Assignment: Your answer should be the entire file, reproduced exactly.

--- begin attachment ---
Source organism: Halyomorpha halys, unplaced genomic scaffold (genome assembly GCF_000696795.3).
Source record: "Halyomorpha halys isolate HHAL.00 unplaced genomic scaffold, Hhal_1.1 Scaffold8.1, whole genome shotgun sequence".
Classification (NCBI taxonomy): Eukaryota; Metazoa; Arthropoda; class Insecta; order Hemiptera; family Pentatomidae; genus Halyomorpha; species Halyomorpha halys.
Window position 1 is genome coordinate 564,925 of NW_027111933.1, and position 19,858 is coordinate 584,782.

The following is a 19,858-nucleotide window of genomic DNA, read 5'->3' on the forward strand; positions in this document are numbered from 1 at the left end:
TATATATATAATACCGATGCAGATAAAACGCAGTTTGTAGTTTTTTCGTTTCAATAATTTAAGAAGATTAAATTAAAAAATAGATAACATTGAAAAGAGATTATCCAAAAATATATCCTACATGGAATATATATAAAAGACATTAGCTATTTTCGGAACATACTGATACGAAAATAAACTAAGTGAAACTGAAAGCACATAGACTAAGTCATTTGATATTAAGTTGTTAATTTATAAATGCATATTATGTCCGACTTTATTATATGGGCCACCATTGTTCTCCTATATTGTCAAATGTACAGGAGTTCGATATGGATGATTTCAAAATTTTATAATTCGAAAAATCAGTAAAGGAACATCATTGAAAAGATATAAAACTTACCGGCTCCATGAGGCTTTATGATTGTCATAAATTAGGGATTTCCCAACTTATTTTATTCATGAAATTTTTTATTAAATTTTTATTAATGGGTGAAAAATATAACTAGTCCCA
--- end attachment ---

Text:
Source organism: Halyomorpha halys, unplaced genomic scaffold (genome assembly GCF_000696795.3).
Source record: "Halyomorpha halys isolate HHAL.00 unplaced genomic scaffold, Hhal_1.1 Scaffold8.1, whole genome shotgun sequence".
Classification (NCBI taxonomy): Eukaryota; Metazoa; Arthropoda; class Insecta; order Hemiptera; family Pentatomidae; genus Halyomorpha; species Halyomorpha halys.
Window position 1 is genome coordinate 564,925 of NW_027111933.1, and position 19,858 is coordinate 584,782.

The following is a 19,858-nucleotide window of genomic DNA, read 5'->3' on the forward strand; positions in this document are numbered from 1 at the left end:
TATATATATAATACCGATGCAGATAAAACGCAGTTTGTAGTTTTTTCGTTTCAATAATTTAAGAAGATTAAATTAAAAAATAGATAACATTGAAAAGAGATTATCCAAAAATATATCCTACATGGAATATATATAAAAGACATTAGCTATTTTCGGAACATACTGATACGAAAATAAACTAAGTGAAACTGAAAGCACATAGACTAAGTCATTTGATATTAAGTTGTTAATTTATAAATGCATATTATGTCCGACTTTATTATATGGGCCACCATTGTTCTCCTATATTGTCAAATGTACAGGAGTTCGATATGGATGATTTCAAAATTTTATAATTCGAAAAATCAGTAAAGGAACATCATTGAAAAGATATAAAACTTACCGGCTCCATGAGGCTTTATGATTGTCATAAATTAGGGATTTCCCAACTTATTTTATTCATGAAATTTTTTATTAAATTTTTATTAATGGGTGAAAAATATAACTAGTCCCA